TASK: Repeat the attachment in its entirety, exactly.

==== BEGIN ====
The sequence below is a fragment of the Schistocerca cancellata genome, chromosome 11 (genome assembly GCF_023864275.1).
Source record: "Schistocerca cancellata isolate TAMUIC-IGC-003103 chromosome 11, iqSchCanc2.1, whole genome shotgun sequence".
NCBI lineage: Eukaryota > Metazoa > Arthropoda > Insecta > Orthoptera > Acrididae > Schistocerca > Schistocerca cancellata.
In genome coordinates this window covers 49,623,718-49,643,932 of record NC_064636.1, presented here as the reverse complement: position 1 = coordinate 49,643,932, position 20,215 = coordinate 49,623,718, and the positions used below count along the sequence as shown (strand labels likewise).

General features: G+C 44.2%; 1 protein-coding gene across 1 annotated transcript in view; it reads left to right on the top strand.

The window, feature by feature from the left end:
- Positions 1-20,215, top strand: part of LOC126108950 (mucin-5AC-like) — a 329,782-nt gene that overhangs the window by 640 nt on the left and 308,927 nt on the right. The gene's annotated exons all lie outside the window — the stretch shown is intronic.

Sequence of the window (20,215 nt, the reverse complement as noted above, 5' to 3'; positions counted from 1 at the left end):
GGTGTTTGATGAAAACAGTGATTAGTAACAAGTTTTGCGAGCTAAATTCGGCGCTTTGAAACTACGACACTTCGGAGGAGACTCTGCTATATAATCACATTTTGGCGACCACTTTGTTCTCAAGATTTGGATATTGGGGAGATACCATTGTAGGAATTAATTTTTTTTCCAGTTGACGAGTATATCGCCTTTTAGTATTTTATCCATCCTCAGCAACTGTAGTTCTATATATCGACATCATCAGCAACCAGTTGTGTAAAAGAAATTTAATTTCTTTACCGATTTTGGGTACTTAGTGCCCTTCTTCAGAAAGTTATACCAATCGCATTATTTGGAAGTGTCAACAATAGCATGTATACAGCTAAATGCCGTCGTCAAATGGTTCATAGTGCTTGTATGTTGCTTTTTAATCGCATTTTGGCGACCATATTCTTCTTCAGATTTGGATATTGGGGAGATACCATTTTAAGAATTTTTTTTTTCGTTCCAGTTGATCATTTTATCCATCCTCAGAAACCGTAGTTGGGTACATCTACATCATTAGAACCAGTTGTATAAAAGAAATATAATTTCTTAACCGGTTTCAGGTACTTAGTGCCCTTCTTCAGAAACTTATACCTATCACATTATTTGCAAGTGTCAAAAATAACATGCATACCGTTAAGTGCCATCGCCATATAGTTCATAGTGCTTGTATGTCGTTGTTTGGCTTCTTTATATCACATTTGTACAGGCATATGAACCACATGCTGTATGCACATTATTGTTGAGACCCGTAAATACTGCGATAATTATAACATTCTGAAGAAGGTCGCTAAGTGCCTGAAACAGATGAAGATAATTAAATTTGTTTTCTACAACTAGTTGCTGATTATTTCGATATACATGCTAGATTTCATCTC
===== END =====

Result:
The sequence below is a fragment of the Schistocerca cancellata genome, chromosome 11 (genome assembly GCF_023864275.1).
Source record: "Schistocerca cancellata isolate TAMUIC-IGC-003103 chromosome 11, iqSchCanc2.1, whole genome shotgun sequence".
NCBI lineage: Eukaryota > Metazoa > Arthropoda > Insecta > Orthoptera > Acrididae > Schistocerca > Schistocerca cancellata.
In genome coordinates this window covers 49,623,718-49,643,932 of record NC_064636.1, presented here as the reverse complement: position 1 = coordinate 49,643,932, position 20,215 = coordinate 49,623,718, and the positions used below count along the sequence as shown (strand labels likewise).

General features: G+C 44.2%; 1 protein-coding gene across 1 annotated transcript in view; it reads left to right on the top strand.

The window, feature by feature from the left end:
- Positions 1-20,215, top strand: part of LOC126108950 (mucin-5AC-like) — a 329,782-nt gene that overhangs the window by 640 nt on the left and 308,927 nt on the right. The gene's annotated exons all lie outside the window — the stretch shown is intronic.

Sequence of the window (20,215 nt, the reverse complement as noted above, 5' to 3'; positions counted from 1 at the left end):
GGTGTTTGATGAAAACAGTGATTAGTAACAAGTTTTGCGAGCTAAATTCGGCGCTTTGAAACTACGACACTTCGGAGGAGACTCTGCTATATAATCACATTTTGGCGACCACTTTGTTCTCAAGATTTGGATATTGGGGAGATACCATTGTAGGAATTAATTTTTTTTCCAGTTGACGAGTATATCGCCTTTTAGTATTTTATCCATCCTCAGCAACTGTAGTTCTATATATCGACATCATCAGCAACCAGTTGTGTAAAAGAAATTTAATTTCTTTACCGATTTTGGGTACTTAGTGCCCTTCTTCAGAAAGTTATACCAATCGCATTATTTGGAAGTGTCAACAATAGCATGTATACAGCTAAATGCCGTCGTCAAATGGTTCATAGTGCTTGTATGTTGCTTTTTAATCGCATTTTGGCGACCATATTCTTCTTCAGATTTGGATATTGGGGAGATACCATTTTAAGAATTTTTTTTTTCGTTCCAGTTGATCATTTTATCCATCCTCAGAAACCGTAGTTGGGTACATCTACATCATTAGAACCAGTTGTATAAAAGAAATATAATTTCTTAACCGGTTTCAGGTACTTAGTGCCCTTCTTCAGAAACTTATACCTATCACATTATTTGCAAGTGTCAAAAATAACATGCATACCGTTAAGTGCCATCGCCATATAGTTCATAGTGCTTGTATGTCGTTGTTTGGCTTCTTTATATCACATTTGTACAGGCATATGAACCACATGCTGTATGCACATTATTGTTGAGACCCGTAAATACTGCGATAATTATAACATTCTGAAGAAGGTCGCTAAGTGCCTGAAACAGATGAAGATAATTAAATTTGTTTTCTACAACTAGTTGCTGATTATTTCGATATACATGCTAGATTTCATCTC